Of all the things I’ve had on my plate during this rather busy fall season, the thing I’ve been looking forward to most was this Sunday’s trip down the Charles. I’ve done the Shuttled River trip twice before—once last year, and again this past August. But when I realized they were running the trips into October, I realized I really wanted to do it again during foliage season. It’s just my kind of photography—bright fall colors against the deep October sky. I decided to risk taking the SLR onto the kayak for the first time (I usually use a housed point and shoot, to protect against drips), in order to be able take advantage of its longer lens and to be able to use a polarizer to really bring out the colors.
Well, man proposes, and nature disposes…
It had been cloudy and drizzly on Saturday, but the forecasters had assured me that it would clear up for Sunday. It was sunny when I got up, but by the time I got to Charles River Canoe and Kayak and met my friend Henri, the clouds had rolled back in, and this is what we saw when we started down the river:
Aside from the overcast-muted colors, using the SLR on the kayak turned out pretty well. I kept it in a dry bag for most of the time, only taking it out when I wanted to take a picture, and that seemed to work pretty well. My GPS tracking device actually worked this time around, so I have a GPS track of the trip, and Aperture was able to plot the locations well. I eventually took the polarizer off, because it wasn’t helping much in that light, and it was costing me two stops of light.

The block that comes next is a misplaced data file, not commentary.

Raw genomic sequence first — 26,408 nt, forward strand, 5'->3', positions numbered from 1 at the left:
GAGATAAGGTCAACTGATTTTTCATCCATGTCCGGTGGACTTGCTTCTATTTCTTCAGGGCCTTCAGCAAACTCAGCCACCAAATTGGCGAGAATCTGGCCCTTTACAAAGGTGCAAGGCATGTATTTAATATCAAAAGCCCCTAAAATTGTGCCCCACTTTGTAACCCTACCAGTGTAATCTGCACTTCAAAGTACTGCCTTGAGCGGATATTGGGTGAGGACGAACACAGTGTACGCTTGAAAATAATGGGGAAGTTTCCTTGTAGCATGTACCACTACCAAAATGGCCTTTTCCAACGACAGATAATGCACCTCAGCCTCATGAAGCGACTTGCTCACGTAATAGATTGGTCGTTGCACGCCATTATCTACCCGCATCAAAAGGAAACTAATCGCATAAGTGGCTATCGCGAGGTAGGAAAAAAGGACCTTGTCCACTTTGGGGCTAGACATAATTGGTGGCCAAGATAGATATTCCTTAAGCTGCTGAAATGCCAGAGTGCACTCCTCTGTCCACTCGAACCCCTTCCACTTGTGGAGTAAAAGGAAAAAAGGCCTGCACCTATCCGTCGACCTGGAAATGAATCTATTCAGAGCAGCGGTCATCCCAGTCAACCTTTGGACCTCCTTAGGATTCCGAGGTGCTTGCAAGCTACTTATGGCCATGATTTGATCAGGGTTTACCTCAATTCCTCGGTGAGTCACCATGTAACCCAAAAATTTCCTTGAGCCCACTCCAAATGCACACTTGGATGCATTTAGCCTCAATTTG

One problem I’ve had on this trip before is shooting the birds—the herons, especially, are too skittish to let you get close, and the lens on the point and shoot isn’t long enough to zoom in close on them. With the zoom lens on the Nikon, I was actually able to fill the frame reasonably well, especially with one heron we found near the VFW parkway who was too busy getting ready to pounce on a fish to be bothered by us. There were also a lot of canadian geese on the river, and they kept on rearing up and fluttering their feathers dry. The masthead image is of some geese near the end of the trip.
There was one brief moment while we were stopped at Riverbend Park in Dedham when the clouds parted, and we actually got the foliage views we were looking for. Then the clouds closed up again, until we were nearly back at the dock.
Ten minutes after we got back to the dock, the sun finally broke through the clouds, and by the time I was on my way home, the sky was blue, and the bright sunlit foliage of the trees taunted me all the way home.